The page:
Oct. 5, 2001 DALLAS - Oct. 4, 2001 - Researchers at UT Southwestern Medical Center at Dallas have found that elevated levels of a cardiac hormone is predictive of an increased risk of death or heart failure in patients with complications of coronary artery disease.
The findings, which are published in today's issue of The New England Journal of Medicine, provide physicians with a new method of assessing adverse outcomes in patients with acute coronary syndromes, said Dr. James de Lemos, lead author of the study and assistant professor of internal medicine at UT Southwestern.
"We've identified a test that is associated with prognosis and seems to be very important for risk stratification. A single measurement of this hormone gives important information about how likely a patient is to die or develop heart failure," he said. De Lemos, who now works in the Donald W. Reynolds Cardiovascular Clinical Research Center at UT Southwestern, collaborated on the research with Dr. Eugene Braunwald, senior author of the paper, at Brigham and Women's Hospital in Boston.
Researchers also found that the level of the hormone, termed brain natriuretic peptide, or BNP, was better at predicting adverse outcomes compared to traditional ways of prognosticating after a heart attack, de Lemos said.
Of the 2,525 patients who participated in the study, approximately half were enrolled after the onset of a heart attack and half after an episode of unstable angina, or chest pains. The researchers obtained a single measurement of BNP from the study participants shortly after admission to the hospital for acute coronary syndromes. These participants were originally part of the multicenter Orbofiban in Patients with Unstable Coronary Syndromes-Thrombolysis in Myocardial Infarction 16 study.
After a 30-day analysis, the researchers found that levels of BNP were higher among patients who died, and patients with a higher BNP were more likely to have a new or recurrent heart attack or develop heart failure or progression of heart failure. Similar findings were reported after a 10-month analysis.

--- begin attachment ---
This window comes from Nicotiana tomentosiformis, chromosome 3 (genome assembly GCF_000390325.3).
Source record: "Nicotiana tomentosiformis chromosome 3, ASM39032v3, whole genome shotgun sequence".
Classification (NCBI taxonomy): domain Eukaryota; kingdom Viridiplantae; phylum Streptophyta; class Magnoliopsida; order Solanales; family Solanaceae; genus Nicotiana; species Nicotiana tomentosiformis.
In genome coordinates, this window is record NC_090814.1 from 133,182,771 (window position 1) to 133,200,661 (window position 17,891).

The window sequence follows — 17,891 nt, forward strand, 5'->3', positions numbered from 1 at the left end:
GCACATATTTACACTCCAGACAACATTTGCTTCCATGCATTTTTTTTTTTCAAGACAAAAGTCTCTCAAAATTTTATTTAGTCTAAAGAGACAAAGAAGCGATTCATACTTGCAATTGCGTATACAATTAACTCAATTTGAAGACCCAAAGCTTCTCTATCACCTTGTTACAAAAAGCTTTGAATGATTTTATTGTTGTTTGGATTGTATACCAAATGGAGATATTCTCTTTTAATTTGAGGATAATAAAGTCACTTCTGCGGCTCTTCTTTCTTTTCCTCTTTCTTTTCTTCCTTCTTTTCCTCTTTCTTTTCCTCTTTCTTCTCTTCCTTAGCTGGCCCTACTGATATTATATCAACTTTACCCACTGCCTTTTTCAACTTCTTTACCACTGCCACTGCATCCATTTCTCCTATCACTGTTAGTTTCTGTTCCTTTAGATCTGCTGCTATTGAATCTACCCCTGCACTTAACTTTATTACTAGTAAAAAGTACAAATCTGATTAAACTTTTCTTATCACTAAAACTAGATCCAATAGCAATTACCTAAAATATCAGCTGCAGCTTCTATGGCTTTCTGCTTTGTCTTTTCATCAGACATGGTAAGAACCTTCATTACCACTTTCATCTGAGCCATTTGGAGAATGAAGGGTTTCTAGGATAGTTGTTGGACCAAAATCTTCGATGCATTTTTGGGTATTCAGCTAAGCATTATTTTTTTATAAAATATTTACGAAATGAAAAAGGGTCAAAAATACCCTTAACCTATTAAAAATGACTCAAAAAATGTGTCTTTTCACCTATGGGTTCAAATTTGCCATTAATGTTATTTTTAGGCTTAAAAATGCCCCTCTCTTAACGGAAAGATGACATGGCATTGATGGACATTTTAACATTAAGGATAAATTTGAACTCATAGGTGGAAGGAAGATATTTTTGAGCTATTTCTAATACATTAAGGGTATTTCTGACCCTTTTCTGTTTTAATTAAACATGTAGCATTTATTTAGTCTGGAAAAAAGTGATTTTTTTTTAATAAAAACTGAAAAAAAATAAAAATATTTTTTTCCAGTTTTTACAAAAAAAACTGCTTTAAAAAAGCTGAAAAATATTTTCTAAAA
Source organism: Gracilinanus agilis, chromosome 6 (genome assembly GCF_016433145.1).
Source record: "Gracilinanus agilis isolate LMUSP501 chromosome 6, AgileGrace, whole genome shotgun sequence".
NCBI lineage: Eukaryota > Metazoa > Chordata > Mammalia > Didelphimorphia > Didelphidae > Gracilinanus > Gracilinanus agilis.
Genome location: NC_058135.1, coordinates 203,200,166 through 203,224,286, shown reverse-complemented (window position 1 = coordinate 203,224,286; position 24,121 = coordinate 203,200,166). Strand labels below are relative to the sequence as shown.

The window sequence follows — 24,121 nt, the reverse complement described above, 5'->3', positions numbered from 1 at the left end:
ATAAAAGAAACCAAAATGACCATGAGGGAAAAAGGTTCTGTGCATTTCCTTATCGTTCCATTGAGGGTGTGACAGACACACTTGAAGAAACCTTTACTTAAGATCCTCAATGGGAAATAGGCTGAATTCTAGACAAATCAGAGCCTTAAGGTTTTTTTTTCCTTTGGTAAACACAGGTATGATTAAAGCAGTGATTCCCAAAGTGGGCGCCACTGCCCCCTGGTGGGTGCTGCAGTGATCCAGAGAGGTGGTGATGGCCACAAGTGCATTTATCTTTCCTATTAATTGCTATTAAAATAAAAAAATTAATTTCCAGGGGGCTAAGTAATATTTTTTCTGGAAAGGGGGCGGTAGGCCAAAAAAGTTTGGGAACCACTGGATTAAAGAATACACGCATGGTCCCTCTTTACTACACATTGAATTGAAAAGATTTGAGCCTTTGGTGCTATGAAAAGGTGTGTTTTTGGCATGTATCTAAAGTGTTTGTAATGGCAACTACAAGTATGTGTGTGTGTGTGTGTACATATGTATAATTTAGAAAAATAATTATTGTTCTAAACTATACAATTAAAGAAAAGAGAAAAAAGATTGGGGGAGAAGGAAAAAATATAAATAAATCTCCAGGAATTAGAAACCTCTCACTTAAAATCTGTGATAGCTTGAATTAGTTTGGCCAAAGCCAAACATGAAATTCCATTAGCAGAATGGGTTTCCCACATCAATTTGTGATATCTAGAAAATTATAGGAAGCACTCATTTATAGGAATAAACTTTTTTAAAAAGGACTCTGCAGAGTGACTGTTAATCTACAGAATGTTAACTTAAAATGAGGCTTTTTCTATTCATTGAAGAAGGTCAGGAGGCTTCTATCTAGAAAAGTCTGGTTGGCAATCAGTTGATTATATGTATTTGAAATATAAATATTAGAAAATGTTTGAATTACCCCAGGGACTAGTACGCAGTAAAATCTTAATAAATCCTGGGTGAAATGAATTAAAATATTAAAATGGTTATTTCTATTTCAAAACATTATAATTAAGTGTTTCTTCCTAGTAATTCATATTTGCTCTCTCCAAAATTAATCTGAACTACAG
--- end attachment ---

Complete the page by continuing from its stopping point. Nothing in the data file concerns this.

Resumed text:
"Even in the patients who had no detectable heart damage from their episode of chest pain, elevated BNP levels identified them as being at high risk of dying or developing heart failure, " de Lemos said.
In contrast, patients with lower levels of BNP were less likely to die or develop heart failure.
BNP is a neurohormone synthesized in the muscular wall of the left ventricle of the heart. It is released into the circulation in response to ventricular dilation and pressure overload.
"We know that this is a hormone that normally has very beneficial effects in the body," de Lemos said. "It promotes excretion of salt by the kidneys, and it dilates blood vessels. It is referred to as a counter-regulatory hormone. It is not well understood why BNP is higher in patients who later go on to die or develop heart failure, but it is possible that the body becomes desensitized to its effects."
Further research is needed to determine medical therapies that might benefit individuals with high BNP levels, de Lemos said.
UT Southwestern physicians will begin using the BNP assay in November.
"The first use of the assay is likely to be in the emergency department, where BNP also appears to help doctors determine which patients with shortness of breath have congestive heart failure as opposed to other causes of shortness of breath, such as lung disease."
Other study investigators included researchers from Nottingham Clinical Research Group in Nottingham, England, and the Research Institute for Internal Medicine, National Hospital, University of Oslo in Norway.
The study was supported by grants from Searle and Biosite Inc.
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